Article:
One day Madeleine notices a tiny slip of paper sticking out of a parking meter and allows her curiosity to get the better of her. It’s a cry for help. Someone is trapped and they want to be rescued. Madeleine decides to play along and writes back. With each note her world turns upside down and she begins to suspect there is more to this world than she realized.

“I didn’t have to become Byron,” Jack added, “because I already am him, or anyway exactly like him. But without the poetry. Also, girls are not falling over themselves to have my children. As far as I know. If they are, they need to do it more loudly. Apart from all that, I’m just like Byron.”

Before reading A Corner of White I had heard amazing things about this book. Much to my surprise – and delight! – I received a review copy and couldn’t wait to sit down with it. A good portion of the novel deals with Newton and Byron. As part of their history lesson, Madeleine, Jack, and Belle each chose a name out of a hat and had to research that figure. As the story progresses – and as Madeleine and Elliot communicate further – Isaac Newton comes more into focus and I was pleasantly surprised by how large of a role he wound up playing.

Jack and Belle are Madeleine’s neighbors and her only friends in Cambridge. I personally didn’t care for Belle much at all – especially once she started her bullying. Jack, on the other hand, was great. He was a good guy with a huge crush on Madeleine. In a bout of frustration and homesickness she winds up hurting him deeply and that was a painful scene for me to read. While I enjoyed Madeleine’s character, in the end, I came to know Jack better and saw him as the sympathetic character.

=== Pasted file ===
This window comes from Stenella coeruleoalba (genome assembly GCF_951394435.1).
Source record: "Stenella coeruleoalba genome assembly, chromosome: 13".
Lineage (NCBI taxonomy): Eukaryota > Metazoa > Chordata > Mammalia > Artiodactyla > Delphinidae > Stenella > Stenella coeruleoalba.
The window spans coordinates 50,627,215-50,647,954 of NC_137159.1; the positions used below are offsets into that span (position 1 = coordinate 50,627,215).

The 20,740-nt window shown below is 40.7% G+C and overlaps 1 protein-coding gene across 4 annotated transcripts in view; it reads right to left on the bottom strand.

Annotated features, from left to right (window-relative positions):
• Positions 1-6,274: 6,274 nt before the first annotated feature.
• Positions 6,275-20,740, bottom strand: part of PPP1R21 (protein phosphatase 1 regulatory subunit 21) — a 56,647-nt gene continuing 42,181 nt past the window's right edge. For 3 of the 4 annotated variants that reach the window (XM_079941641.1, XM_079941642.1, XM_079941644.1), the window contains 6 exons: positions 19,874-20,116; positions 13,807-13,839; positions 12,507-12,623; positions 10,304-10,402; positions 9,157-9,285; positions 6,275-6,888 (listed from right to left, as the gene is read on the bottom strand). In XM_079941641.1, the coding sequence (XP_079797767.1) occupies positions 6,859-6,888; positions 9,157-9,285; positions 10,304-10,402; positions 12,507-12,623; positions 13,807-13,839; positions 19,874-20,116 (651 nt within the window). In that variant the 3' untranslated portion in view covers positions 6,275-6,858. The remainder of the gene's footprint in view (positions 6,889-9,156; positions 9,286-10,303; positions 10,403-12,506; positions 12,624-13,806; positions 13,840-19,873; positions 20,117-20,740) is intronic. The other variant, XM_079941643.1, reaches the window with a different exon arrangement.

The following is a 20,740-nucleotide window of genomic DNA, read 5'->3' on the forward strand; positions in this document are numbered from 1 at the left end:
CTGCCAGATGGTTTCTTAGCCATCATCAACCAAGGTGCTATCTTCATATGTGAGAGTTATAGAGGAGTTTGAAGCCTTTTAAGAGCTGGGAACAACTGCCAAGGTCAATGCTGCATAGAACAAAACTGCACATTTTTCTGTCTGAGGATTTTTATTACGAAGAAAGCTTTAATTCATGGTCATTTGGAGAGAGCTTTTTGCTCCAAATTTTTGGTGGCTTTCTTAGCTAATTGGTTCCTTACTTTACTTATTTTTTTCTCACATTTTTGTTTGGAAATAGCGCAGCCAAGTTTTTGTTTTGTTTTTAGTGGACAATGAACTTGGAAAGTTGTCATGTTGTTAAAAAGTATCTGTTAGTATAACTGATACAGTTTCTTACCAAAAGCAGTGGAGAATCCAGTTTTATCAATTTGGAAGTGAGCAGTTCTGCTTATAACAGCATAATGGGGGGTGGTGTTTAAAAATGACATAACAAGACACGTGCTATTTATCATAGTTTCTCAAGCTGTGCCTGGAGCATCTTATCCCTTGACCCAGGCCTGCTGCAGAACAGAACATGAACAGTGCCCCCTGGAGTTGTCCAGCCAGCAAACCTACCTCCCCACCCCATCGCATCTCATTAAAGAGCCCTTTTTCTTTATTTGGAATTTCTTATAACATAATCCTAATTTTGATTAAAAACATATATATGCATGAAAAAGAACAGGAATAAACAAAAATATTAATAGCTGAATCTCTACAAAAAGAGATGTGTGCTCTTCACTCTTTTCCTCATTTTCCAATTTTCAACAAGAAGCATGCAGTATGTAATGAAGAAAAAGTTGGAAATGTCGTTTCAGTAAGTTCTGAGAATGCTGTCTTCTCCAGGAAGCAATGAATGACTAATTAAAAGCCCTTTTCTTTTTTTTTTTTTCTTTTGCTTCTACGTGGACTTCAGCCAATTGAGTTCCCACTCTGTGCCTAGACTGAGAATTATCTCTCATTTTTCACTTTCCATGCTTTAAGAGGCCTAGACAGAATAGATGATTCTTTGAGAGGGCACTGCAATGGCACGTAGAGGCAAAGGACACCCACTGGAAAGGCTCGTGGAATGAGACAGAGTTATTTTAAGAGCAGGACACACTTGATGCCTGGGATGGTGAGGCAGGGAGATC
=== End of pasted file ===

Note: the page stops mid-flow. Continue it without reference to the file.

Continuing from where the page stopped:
“Cut it out now,” said her mother. “I’m trying to think. I need to get my thoughts in order and present them in an incisive, persuasive way. Because I’m the one with the answers today, which won’t always be the case – for instance, if you were weeping about a mathematics problems, well, I’d be clueless and we’d both end up weeping. Not that you were weeping, of course.”

Elliot’s world, well, confused me at times. I never got a real feel for the Colors and their attacks. I kept reading passages about their waves of destruction and how there have been times where these colors would take hostages, but I just couldn’t picture these scenes. Other than that, however, Cello was a lovely world.

Interwoven with Madeleine’s & Elliot’s stories was that of the Butterfly Child. Every twenty years, a Butterfly Child appears somewhere in Cello. She has amazing powers, capable of growing crops and healing sickness. At first I wasn’t too impressed, but she grew on me.

Between the Butterfly Child, family problems in both worlds, and multiple mysteries, it felt like there was a lot going on, but it worked. I never felt overwhelmed and enjoyed A Corner of White an awful lot. The ending was perfectly set up for the next book and I’m looking forward to it!